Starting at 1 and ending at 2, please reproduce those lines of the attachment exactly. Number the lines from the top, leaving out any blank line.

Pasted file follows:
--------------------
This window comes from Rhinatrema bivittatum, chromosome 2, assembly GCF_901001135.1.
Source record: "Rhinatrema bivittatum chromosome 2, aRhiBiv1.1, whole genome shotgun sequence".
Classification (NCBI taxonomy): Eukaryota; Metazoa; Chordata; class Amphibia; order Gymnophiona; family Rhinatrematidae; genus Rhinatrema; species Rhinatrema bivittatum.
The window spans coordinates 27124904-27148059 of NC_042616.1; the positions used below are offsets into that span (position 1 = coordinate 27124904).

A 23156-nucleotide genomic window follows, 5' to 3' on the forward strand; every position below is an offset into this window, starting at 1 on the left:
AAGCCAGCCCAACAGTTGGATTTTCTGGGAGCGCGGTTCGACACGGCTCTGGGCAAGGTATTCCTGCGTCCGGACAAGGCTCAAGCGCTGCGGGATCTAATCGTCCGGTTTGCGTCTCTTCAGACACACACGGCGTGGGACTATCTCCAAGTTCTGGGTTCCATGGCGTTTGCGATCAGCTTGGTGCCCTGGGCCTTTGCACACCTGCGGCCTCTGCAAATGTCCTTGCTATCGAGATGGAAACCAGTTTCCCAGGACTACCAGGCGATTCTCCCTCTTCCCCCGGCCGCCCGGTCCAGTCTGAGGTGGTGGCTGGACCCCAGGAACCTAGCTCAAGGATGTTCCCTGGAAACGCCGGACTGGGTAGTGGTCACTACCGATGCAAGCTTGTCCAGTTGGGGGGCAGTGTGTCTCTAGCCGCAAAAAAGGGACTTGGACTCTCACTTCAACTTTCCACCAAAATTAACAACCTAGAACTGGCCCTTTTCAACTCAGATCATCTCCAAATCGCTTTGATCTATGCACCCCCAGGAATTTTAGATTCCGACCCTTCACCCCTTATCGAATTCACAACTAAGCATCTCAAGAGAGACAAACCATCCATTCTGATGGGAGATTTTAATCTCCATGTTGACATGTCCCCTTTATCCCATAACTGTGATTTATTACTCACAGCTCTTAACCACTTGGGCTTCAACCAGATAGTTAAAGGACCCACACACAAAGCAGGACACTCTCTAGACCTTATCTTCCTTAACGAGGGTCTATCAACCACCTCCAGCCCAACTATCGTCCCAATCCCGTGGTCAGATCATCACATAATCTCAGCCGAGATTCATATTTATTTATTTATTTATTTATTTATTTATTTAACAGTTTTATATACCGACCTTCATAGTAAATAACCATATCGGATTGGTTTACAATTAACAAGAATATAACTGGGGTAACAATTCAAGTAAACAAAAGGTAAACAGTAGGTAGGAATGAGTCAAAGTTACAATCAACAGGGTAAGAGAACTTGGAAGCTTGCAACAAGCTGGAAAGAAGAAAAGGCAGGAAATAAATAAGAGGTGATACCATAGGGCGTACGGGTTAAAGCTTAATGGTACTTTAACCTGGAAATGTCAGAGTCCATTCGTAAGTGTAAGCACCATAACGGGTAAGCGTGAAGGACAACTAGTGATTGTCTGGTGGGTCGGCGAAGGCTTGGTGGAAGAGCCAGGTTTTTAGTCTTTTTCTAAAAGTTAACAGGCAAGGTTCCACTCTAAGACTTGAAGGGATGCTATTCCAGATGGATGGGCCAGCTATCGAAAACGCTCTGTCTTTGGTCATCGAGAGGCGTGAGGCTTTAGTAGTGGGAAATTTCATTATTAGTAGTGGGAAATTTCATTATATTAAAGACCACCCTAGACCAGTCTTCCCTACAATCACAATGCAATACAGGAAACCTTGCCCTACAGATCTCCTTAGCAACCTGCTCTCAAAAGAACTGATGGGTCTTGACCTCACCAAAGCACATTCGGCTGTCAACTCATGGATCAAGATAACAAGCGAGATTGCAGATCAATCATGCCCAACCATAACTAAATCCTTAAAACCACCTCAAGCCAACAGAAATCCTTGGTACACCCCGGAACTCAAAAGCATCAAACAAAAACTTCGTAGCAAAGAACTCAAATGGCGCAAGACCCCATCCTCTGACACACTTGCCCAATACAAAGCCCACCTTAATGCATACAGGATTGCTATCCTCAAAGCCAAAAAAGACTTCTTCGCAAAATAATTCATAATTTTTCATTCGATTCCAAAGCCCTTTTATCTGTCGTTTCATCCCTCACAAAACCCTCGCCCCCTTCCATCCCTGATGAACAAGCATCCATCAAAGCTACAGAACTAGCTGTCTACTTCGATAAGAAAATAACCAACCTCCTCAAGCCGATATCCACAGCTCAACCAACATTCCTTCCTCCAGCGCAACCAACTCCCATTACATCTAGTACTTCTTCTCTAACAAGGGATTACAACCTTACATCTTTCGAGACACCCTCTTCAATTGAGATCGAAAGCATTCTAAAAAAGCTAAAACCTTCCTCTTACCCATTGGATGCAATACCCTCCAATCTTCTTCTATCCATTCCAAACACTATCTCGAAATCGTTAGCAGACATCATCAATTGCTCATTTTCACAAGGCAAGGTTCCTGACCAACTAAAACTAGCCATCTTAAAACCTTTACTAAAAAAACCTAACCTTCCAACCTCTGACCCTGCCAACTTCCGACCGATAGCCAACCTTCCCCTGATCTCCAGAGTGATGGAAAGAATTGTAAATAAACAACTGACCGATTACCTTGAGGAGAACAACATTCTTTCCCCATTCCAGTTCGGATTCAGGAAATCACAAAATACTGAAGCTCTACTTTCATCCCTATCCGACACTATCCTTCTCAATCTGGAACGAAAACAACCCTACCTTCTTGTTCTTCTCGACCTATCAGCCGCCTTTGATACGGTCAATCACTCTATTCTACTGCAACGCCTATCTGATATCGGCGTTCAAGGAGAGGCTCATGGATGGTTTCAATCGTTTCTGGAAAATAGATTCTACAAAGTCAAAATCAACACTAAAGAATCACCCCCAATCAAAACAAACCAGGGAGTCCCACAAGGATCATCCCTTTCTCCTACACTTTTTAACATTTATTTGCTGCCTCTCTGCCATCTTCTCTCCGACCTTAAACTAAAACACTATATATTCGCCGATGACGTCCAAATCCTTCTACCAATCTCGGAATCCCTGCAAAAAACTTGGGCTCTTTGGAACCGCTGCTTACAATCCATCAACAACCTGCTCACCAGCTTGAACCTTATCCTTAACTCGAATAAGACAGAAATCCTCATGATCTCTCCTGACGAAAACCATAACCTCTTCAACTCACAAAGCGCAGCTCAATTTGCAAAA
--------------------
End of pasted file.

This window comes from Rhinatrema bivittatum, chromosome 2, assembly GCF_901001135.1.
Source record: "Rhinatrema bivittatum chromosome 2, aRhiBiv1.1, whole genome shotgun sequence".